Tuesday, April 9, 2013

Review of Vikings

I want to start out this review by noting that, like all television series, the intent of The History Channel’s Vikings is purely entertainment. It is not a documentary, and therefore perfect fact and accuracy should not expected of it. Therefore, as I note anachronisms below, I am in no way saying that they ruin the show. I do, however, think there is an interesting discussion to be had on the subject and that is all this is meant to be.

This series follows the adventures of Ragnar (Travis Fimmel), his wife Lagertha (Katheryn Winnick), and his brother Rollo (Clive Standen). The cast is, in order, Australian, Canadian, and English, so the first hurdle to overcome is the varying accents. Fimmel tries out a pseudo-Scandinavian accent while Winnick sounds trans-Atlantic and Standen just speaks in RP English. I have to admit that this distracted me for the entire first episode even though it’s really not that big of a deal. This show is produced for an English speaking audience, so writing it in one of the Old Germanic languages or even one of the modern ones would be entirely pointless. It does take getting used to, though.

Vikings reflects very little of what is known of the real culture of its subjects. In general, Vikings lived and operated in hirds, large family groups rather like clans, not in nuclear family units as portrayed. The villain in the series is Lord Haroldson, portrayed by Gabriel Byrne. Most countries had either no hierarchy or a very loose one, as Scandinavians operated under the ideal that all men but slaves were equals. Obviously, there are exceptions to this rule. Denmark, for example, was probably the most organized country with very powerful kings dating back almost 100 years before the setting of this series. The title of Earl and the power the character wields both seem unlikely and out of place in this setting, however.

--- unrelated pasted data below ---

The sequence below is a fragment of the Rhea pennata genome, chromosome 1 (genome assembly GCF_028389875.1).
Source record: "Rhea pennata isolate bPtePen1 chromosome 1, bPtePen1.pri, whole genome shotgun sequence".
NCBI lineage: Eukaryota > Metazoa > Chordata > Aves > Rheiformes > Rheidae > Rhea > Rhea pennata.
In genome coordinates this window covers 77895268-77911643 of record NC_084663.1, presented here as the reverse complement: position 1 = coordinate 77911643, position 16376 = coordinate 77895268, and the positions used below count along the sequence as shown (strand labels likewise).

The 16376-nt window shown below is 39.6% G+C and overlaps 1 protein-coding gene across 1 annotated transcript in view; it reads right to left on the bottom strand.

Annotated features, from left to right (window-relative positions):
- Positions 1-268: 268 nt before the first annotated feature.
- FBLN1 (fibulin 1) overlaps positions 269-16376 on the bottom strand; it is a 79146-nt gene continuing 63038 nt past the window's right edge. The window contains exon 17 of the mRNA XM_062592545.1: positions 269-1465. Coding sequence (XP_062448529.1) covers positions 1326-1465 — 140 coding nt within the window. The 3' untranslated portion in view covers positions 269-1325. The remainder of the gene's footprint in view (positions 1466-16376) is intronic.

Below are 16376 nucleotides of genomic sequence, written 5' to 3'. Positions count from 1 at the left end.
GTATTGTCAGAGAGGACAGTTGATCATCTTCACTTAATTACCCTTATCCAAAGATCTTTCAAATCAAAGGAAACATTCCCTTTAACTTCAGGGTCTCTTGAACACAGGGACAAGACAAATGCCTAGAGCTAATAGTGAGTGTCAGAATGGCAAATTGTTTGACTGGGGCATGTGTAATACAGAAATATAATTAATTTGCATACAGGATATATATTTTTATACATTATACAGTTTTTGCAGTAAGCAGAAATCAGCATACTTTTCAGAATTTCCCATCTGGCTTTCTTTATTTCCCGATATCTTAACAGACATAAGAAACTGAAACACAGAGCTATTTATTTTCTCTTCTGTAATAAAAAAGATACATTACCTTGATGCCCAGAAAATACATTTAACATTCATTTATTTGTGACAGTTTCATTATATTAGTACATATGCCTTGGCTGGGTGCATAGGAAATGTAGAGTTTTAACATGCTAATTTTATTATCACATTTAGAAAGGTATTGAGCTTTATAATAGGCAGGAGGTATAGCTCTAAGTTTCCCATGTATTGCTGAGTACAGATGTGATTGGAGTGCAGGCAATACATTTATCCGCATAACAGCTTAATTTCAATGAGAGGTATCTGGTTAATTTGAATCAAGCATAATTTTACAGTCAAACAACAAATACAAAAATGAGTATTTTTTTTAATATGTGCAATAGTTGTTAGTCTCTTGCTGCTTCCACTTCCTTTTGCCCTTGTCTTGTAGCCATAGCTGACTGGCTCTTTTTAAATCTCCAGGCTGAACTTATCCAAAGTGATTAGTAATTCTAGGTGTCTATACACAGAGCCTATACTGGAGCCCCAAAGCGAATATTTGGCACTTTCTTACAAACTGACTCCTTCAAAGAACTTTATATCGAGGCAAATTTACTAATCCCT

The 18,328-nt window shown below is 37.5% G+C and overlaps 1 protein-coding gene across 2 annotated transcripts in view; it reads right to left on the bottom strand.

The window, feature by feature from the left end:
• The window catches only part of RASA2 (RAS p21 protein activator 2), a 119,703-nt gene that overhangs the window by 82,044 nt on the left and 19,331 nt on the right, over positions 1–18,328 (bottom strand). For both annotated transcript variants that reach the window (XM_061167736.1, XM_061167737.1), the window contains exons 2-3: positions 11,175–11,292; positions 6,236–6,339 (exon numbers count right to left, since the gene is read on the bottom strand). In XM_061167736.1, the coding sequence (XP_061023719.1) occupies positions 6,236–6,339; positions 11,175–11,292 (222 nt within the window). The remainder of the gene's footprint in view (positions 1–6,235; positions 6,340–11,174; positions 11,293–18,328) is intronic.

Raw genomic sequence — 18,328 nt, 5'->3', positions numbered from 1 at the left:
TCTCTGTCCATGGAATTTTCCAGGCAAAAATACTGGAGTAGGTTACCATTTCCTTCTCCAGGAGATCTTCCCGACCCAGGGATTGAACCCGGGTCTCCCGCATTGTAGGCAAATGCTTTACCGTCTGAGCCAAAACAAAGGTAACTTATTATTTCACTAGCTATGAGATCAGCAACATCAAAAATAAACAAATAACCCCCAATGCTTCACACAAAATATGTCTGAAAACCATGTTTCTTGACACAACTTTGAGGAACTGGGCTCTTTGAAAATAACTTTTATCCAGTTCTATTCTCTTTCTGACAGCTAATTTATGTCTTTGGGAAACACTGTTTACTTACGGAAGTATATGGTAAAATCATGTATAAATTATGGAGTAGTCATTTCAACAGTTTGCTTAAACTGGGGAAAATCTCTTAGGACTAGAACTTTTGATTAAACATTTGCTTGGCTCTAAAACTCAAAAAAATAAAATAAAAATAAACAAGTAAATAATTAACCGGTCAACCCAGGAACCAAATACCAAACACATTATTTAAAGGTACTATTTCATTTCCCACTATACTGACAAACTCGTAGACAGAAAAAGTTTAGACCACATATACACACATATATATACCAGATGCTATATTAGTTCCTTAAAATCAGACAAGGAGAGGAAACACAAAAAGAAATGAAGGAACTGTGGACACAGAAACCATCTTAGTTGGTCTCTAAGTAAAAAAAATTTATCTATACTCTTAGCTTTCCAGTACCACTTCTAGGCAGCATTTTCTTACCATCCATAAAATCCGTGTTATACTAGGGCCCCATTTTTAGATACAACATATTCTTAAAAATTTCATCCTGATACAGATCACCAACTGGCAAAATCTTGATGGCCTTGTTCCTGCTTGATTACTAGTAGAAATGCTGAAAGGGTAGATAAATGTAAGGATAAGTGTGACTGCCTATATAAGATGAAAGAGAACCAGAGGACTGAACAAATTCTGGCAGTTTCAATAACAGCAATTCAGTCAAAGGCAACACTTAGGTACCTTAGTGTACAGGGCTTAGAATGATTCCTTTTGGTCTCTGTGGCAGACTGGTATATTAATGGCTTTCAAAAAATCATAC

It is not clear in the program how much territory Haroldson controls, but within that territory, all of the free men make an oath of their loyalty to him as soon as they reach maturity. Haroldson controls how the men train, where they raid, what their spoils are, and what he keeps. He oversees all legal issues and his judgments are given as law. Most disputes in this age were settled between families. The punishment for murder was almost always a fine, not death, as portrayed here. Theft and rape were considered much more serious offenses and I believe that the way Haroldson keeps his men’s plunder would have been considered theft by the Vikings.

So far, there are only two women characters on the show, Lagertha and Haroldson’s wife Siggy. I have to say that the portrayal of the female characters is rather disappointing as they occupy the usual cliché sphere of either warrior babe or damsel in distress. A Viking woman’s place in society was far more interesting than that and I think that this show is missing a huge opportunity in that regard.

 I don’t want to go too in depth here, because this post is getting long already, but Viking women were treated differently from most European women of the era. Violence against women was not tolerated. For a man to strike his wife was an abominable offense, and in one of the sagas it actually leads to the husband’s death. Women could easily obtain a divorce, ran the household’s finances, and were usually involved in all major decisions. Rape was punishable by death and even unwanted touching procured an enormous fine. Widows could own land and businesses and, though a father could force his daughter into her first marriage, it was generally frowned upon. Women in the sagas are revered for their power, wisdom, and influence, with beauty being almost secondary.